Mind over Matter with Athlete Morgan Lake + Nike

Mind over Matter with Athlete Morgan Lake + Nike

the world’s best under-18 heptathlete and high jumper, it is
clear why Great Britain’s Morgan Lake is a spokesperson for Nike, a
brand that’s constantly pushing boundaries and our editorial
partner in Iceland for our latest issue, Vol. 13: Boundaries. While
she may just be 18 years old, there is no denying she has already
raised the bar and exceeded previous limitations. If you need
proof, look no further than the record books, as Morgan has broken
12 major records, both national and international.

SUITCASE MAGAZINE: How did you get into sport? Did you
come from an athletic background?

MORGAN LAKE: I got into the sport at the age of
five when my parents took me to my local athletics club. My dad was
an athlete when he was younger, so I had a great insight into the
sport from a young age.

SM: Was it something that you always knew you wanted to
pursue professionally or was there a turning point for

ML: I’ve always had a strong passion for
athletics and from a young age I would tell people that I wanted to
be an athlete when I grew up. However, the turning point for me was
when I won World Juniors in 2014.

SM: What was the hardest thing about breaking into the

ML: The hardest thing for me was having the
right set up, in terms of coaching, physio, nutrition etc. Now that
this is in place it makes it easier to focus on training knowing
that I have a great support system.

SM: In terms of staying motivated, is it ever a
situation of ‘mind over matter’? Does your mind ever create
boundaries – more so than physical limitations – or are you always
confident in your talent?

ML: A lot of the time, especially in training,
it is mind over matter. Being strong enough psychologically to do
one extra set or rep in the cold and rain is made easier by the
thought of success in the future.

SM: To what extent does being a successful athlete mean
that you’ve had to sacrifice your relationships and social life? In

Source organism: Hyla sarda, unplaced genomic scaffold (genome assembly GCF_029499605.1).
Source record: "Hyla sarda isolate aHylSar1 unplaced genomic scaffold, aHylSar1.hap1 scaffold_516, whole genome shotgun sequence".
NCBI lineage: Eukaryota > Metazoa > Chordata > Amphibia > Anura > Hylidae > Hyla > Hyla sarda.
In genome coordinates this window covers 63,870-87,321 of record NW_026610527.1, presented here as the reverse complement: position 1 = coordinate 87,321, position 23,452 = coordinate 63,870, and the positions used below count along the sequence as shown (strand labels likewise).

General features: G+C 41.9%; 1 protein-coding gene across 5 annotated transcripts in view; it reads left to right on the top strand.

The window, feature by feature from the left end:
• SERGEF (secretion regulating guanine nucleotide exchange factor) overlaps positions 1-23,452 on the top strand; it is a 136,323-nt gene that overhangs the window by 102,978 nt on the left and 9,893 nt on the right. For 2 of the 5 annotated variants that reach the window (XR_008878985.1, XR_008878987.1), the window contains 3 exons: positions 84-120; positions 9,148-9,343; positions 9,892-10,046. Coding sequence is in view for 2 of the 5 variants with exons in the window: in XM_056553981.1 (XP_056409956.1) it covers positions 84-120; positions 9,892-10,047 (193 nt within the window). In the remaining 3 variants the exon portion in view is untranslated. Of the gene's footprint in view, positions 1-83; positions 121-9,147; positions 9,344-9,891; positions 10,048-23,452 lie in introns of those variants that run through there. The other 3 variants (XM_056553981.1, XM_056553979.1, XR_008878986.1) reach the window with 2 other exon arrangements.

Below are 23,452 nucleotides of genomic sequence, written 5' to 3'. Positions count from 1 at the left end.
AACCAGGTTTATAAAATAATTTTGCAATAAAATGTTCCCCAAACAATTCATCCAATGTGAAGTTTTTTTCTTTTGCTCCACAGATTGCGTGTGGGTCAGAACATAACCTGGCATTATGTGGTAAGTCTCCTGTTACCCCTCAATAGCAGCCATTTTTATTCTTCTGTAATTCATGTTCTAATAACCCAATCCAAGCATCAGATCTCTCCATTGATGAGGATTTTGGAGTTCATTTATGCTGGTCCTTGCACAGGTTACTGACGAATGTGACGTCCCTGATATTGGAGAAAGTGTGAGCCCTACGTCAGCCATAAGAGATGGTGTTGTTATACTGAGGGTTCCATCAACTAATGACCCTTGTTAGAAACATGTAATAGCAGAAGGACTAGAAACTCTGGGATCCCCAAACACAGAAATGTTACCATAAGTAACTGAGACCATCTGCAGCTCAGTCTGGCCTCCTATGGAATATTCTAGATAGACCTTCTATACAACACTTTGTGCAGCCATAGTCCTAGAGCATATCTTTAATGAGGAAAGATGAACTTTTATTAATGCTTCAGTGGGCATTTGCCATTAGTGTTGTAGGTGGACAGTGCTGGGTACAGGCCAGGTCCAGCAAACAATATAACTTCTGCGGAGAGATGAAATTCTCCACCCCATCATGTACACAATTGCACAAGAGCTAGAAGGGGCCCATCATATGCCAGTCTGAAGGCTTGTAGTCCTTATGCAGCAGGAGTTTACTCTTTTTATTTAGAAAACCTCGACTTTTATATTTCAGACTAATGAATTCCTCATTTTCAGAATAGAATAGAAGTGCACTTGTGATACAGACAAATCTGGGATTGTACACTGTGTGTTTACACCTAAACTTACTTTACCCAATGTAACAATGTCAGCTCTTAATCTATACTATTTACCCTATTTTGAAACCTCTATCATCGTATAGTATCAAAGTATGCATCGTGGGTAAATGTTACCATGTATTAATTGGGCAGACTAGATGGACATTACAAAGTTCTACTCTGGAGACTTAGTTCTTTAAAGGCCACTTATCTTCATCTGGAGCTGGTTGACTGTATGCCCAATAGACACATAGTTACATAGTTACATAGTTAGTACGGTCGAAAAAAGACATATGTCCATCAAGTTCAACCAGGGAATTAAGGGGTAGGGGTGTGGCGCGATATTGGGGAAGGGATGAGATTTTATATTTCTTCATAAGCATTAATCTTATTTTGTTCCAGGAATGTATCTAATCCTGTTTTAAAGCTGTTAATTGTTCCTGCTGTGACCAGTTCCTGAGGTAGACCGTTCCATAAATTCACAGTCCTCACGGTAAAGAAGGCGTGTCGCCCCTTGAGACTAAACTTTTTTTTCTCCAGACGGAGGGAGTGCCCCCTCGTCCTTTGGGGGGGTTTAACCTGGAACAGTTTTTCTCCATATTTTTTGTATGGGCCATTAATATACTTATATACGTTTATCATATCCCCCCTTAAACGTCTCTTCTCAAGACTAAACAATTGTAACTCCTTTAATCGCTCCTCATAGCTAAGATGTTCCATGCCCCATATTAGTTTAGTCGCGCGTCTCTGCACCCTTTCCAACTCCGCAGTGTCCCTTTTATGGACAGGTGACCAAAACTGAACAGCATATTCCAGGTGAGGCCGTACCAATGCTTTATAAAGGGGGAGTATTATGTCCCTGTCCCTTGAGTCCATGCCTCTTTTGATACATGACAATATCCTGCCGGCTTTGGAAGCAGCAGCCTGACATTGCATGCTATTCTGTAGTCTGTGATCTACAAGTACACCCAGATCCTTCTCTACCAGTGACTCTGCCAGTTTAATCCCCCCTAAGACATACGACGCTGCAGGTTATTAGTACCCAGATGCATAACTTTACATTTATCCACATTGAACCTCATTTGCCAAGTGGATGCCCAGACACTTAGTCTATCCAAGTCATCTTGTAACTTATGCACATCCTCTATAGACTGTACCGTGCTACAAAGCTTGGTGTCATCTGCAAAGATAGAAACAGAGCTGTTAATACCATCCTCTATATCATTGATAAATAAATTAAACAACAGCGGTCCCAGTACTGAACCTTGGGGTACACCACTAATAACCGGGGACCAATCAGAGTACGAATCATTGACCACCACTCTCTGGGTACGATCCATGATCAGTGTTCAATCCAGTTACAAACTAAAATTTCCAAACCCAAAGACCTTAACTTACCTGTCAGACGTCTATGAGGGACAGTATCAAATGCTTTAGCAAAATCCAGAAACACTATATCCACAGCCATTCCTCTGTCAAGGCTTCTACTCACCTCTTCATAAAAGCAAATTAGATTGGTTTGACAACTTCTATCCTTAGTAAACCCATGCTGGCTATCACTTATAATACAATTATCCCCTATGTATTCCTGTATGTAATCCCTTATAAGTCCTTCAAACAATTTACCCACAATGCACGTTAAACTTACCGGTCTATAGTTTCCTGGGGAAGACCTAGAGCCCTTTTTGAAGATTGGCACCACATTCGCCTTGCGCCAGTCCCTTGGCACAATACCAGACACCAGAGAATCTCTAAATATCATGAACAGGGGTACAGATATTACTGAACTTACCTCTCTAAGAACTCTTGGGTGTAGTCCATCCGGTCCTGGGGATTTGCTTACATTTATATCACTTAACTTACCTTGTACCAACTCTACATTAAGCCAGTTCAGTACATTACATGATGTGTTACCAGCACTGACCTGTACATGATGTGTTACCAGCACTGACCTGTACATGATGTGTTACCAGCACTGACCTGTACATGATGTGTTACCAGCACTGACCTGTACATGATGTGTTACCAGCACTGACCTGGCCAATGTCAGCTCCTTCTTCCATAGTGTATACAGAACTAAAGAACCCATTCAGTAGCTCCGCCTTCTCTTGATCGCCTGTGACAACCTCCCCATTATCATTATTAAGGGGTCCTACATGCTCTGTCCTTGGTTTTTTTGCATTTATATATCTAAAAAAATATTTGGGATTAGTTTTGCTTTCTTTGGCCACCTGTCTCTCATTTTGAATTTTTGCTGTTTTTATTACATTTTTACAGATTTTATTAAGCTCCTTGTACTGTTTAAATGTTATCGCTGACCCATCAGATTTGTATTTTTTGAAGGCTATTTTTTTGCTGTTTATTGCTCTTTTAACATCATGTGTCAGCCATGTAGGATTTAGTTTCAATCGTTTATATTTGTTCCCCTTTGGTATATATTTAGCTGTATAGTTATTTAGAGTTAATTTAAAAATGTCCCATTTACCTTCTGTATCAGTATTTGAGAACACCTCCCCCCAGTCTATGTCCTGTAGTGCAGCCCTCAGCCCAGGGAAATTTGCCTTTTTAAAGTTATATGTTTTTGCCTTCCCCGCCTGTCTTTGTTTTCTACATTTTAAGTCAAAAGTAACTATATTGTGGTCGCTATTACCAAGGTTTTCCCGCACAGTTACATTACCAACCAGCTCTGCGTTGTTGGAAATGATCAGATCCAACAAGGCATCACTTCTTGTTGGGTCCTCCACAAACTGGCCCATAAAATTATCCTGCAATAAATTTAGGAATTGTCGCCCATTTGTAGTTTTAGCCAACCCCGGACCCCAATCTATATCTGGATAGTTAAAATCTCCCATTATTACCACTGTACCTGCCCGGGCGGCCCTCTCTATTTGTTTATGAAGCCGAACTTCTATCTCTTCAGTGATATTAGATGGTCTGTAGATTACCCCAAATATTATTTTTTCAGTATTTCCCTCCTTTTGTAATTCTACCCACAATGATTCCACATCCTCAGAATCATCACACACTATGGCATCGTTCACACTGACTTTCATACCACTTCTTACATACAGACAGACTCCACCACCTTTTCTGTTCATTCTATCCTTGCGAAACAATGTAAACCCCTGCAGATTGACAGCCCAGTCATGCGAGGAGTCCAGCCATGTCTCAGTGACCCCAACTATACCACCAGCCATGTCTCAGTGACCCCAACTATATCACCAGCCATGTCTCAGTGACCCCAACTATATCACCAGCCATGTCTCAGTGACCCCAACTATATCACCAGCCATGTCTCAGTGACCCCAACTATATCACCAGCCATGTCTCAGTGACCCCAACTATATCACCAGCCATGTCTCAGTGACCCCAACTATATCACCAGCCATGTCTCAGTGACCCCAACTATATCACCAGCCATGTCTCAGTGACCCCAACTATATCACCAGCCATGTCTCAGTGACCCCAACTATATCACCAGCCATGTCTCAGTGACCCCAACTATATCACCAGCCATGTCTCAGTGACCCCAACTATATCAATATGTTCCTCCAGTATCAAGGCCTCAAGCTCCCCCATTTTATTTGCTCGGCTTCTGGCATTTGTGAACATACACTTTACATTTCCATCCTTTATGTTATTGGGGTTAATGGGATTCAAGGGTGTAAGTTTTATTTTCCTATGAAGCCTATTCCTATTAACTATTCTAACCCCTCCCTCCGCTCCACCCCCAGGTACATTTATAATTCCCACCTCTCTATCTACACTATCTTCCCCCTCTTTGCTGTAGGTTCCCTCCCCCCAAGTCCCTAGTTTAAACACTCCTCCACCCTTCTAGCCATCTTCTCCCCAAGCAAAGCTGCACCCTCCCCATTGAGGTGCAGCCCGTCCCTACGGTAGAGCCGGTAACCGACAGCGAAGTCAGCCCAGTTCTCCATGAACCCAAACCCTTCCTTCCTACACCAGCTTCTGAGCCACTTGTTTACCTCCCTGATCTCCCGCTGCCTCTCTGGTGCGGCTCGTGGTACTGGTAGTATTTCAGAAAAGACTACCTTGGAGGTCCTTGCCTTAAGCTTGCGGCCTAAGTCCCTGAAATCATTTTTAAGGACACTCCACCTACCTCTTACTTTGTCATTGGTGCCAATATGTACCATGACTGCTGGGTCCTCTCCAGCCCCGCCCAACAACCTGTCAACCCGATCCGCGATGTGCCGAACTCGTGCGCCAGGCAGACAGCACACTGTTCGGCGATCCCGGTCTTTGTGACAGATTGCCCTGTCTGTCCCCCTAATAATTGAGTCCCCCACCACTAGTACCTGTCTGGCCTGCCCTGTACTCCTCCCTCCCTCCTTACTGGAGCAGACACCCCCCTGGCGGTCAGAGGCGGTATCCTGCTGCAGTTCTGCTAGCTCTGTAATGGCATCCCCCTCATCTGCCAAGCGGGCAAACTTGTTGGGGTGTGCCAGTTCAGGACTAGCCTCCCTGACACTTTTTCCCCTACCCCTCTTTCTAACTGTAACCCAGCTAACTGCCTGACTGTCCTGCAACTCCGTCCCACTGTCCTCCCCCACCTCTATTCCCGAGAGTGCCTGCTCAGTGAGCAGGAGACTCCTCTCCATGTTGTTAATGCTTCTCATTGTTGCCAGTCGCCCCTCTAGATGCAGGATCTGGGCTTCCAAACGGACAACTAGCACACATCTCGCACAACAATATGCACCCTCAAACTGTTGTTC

terms of your personal life, are there sacrifices you’ve made that
you regret?

ML: I’ve had to make a lot of sacrifices
especially in my social life, which has made my teenage years a bit
different to most people. Obviously at times it’s natural to wish
that I could go out and spend time with my friends more, but in the
long-term I know it’s the right decision.

SM: As a young woman, do you ever think that there are
more boundaries for you to break?

ML: I think every athlete always wants a little
more and boundaries are a great source of motivation. I still have
one more year as a junior and I’m really looking to make the
Olympic Games next year.

SM: What has been your greatest

ML: I think my greatest accomplishment was
winning the World Juniors for the heptathlon and high jump. A few
weeks before the competition I didn’t even know if I would be there
so to come home with two gold medals was a dream come true.

SM: What has been your greatest setback? How do you
deal with disappointment in your career?

ML: 2013 was a tough year for me especially
during the World Youth Championships in Ukraine. I went into day
two of the heptathlon in first place position but in the first
event of day two (long jump) I had run-up issues and failed to
record a score. This impacted on the rest of my competition and I
wasn’t mentally strong enough to carry on. The best way of dealing
with the disappointment for me was to push it aside, learn from it
and go straight back out there and compete again.

SM: What boundaries do you want to continue to push in
your career?

ML: The boundaries that I want to push are my
own psychological boundaries. In heptathlon it is really important
to stay focused and motivated throughout the two days so this is
something that I think will make my career more successful.

This article was written in collaboration with

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